of that death which is about to overwhelm them both. Meanwhile, one of the elect of God is destined by eternal mercy to re-people another universe. Should we blame the poet for having almost made a rebel of one of the sons of Noah P Did not evil carry with it its seeds into the ark, since the posterity of Adam after the lapse of ages required the sacrifice of divine blood for a second regeneration 2 Japhet, who is deluded by a guilty love for a daughter of Cain, appears himself to appertain to the race of the fratricide, whose pride had already revolted against the Almighty, previous to the destruction of his brother. Japhet is a dissatisfied philosopher, who daringly attempts to fathom the ways of Providence. Had it not pronounced to the billows, when fixing their primordial limits, “thus far shall ye go, and no farther 2" When the ocean is about to engulph its prey, Japhet nearly proceeds to the extent of accusing the Almighty of injustice, contradiction, and cruelty.

The audacious genius of the author of Cain is discoverable throughout this drama, which in form and style recalls to mind the Samson Agonistes of Milton.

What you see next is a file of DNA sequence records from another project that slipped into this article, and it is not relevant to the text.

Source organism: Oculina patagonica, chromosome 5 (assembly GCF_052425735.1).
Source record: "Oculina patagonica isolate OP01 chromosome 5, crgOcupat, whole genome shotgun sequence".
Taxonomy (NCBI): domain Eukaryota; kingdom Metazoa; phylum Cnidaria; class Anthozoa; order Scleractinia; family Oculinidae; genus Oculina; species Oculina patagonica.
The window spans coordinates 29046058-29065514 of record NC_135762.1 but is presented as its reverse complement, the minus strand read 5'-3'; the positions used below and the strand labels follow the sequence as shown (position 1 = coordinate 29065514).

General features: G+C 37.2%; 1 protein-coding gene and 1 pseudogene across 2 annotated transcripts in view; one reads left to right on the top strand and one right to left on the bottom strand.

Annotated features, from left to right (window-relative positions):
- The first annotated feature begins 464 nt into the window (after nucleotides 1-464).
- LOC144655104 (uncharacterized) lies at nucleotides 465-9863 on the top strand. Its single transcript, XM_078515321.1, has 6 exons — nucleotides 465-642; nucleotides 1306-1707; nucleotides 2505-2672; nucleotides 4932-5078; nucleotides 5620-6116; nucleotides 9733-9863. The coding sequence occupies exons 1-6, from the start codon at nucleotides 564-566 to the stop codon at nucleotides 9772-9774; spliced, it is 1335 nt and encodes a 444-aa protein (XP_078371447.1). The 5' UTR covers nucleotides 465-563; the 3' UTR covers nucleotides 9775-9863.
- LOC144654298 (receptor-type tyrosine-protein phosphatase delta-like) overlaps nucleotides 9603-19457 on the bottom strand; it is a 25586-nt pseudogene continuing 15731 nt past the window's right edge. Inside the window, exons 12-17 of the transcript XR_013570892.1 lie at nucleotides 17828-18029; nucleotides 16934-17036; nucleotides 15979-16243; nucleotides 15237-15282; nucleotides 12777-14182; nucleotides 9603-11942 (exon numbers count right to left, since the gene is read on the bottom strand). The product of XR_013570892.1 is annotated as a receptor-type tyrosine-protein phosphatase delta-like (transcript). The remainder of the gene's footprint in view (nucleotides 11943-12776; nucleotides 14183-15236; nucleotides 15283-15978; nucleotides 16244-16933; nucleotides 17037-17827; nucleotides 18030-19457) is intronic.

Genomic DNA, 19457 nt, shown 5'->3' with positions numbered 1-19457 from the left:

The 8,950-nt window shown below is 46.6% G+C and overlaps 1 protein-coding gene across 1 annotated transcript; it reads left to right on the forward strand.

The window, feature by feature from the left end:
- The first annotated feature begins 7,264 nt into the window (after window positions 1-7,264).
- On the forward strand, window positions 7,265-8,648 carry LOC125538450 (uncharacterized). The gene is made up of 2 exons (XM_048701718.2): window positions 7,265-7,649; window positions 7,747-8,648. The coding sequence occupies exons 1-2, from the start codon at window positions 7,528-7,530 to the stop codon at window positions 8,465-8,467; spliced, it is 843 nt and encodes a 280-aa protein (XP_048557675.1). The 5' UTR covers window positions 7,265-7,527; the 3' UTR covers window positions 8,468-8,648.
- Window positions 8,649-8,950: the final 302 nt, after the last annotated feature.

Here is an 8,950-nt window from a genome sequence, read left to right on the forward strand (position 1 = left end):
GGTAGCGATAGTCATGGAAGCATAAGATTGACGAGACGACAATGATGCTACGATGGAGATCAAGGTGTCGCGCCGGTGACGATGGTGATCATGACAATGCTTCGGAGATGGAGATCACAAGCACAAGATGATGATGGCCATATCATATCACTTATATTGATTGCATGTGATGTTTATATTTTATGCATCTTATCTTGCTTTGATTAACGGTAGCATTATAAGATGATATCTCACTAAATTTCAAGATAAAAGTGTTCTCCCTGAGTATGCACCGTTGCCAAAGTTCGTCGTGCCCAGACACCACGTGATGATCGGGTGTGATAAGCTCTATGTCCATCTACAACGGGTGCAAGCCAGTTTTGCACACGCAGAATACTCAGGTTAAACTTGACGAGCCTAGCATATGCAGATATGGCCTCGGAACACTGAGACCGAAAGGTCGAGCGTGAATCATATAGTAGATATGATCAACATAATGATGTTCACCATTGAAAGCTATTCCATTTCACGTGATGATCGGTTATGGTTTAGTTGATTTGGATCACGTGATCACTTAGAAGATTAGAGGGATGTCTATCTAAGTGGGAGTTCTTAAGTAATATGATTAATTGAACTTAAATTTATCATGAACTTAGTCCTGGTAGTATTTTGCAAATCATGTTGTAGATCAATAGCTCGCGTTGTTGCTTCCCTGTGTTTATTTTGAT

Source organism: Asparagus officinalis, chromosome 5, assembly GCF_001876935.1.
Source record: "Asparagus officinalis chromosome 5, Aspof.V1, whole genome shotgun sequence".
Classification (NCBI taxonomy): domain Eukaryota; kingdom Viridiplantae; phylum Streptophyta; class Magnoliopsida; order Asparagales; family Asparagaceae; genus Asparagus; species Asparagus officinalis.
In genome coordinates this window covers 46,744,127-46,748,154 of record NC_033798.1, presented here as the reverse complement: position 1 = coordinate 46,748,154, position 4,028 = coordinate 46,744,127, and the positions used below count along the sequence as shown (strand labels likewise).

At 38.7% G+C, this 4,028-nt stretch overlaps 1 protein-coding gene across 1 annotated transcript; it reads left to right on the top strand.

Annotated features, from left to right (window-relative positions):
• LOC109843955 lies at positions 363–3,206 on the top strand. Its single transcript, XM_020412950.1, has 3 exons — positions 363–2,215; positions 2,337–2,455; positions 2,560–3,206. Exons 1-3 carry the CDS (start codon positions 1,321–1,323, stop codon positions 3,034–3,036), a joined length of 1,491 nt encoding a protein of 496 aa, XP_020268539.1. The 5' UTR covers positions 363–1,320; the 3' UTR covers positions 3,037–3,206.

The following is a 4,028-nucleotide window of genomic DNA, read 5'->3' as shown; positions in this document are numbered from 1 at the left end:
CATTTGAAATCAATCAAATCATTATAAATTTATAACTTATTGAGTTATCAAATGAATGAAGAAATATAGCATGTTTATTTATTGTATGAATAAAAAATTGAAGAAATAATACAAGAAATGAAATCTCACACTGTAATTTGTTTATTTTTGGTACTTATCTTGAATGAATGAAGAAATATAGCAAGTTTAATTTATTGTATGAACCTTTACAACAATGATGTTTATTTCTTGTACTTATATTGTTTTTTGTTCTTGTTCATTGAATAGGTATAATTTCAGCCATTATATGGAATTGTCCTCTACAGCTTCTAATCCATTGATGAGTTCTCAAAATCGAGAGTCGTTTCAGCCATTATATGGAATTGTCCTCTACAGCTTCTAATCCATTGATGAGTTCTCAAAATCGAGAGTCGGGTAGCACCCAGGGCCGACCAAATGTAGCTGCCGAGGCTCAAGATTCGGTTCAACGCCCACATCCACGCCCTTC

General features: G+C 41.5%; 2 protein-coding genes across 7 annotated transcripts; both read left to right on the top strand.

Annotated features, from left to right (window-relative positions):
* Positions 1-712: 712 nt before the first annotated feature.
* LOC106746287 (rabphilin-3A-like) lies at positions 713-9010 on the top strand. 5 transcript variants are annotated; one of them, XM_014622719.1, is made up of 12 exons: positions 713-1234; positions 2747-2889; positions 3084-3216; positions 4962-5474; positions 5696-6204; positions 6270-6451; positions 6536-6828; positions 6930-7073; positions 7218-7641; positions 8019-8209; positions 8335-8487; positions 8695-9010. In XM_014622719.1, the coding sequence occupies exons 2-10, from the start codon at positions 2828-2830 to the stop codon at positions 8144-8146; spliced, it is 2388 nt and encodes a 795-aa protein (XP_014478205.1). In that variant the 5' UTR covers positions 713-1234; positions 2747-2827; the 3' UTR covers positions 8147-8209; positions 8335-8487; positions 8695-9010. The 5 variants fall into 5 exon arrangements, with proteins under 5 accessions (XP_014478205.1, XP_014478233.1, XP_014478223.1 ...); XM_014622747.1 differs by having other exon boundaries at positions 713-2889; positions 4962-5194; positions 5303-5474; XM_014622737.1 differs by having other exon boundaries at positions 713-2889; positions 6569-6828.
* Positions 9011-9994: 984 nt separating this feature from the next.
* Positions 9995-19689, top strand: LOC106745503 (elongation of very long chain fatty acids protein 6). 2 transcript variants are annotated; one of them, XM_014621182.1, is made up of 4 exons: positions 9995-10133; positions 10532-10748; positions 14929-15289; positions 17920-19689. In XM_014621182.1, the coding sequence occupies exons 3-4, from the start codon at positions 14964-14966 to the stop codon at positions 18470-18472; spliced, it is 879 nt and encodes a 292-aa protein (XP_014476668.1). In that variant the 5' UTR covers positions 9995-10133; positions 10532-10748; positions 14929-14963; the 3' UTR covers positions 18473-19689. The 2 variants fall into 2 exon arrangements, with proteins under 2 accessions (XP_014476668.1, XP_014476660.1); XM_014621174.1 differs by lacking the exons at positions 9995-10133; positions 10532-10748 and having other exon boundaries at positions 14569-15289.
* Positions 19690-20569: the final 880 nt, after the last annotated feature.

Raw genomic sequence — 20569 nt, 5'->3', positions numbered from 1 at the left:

IN referring to the English landscape writers, I have not perhaps sufficiently foreseen that the execution of their pictures would be criticised in France as imperfect and even coarse, on account of the negligence of the details, which the English artists dash over with the brush, instead of, like ours, labouring all the parts of the work with an equally minute attention. At fifteen paces distance the landscapes of Constable, Calcott, &c. &c. are admirable; but upon a nearer approach, they sometimes resemble mere rough draughts. I am not perfectly aware at how many paces distance the pictures of Claude, Watteau, &c. are chef d'aouvres. But have not all pictures a certain given distance, beyond which the illusion vanishes 2 I should find it a more difficult task to excuse the same defects of inaccuracy and negligence, of which it is demonstrated that the modern English poets are all guilty to a degree, which removes them more or less to a distance from the severe versification of the reign of Anne. Lord Byron, Sir Walter Scott, Southey, Coleridge, &c. &c. frequently, and with impunity, defy measure and even grammar in their verses. All these poems contain sublime pages; but none completely satisfy the claims of prosody and syntax, from beginning to end, like Pope's Rape of the Lock, or Goldsmith's Deserted Village. They sometimes appear to be unfinished sketches, or brilliant improvisations, which the poet would seem to have never re-perused since the stenographist had taken possession of them. Two single poetical exceptions have alone remained faithful to the laws of the elaborate style of the last century; Rogers and Campbell. The first is remarkable for little besides the sustained eloquence of his polished and re-polished verses. Campbell, who has, like him, never passed over a page without obeying the Boileau— “En reprenant vingt fois le rabot et la lime,”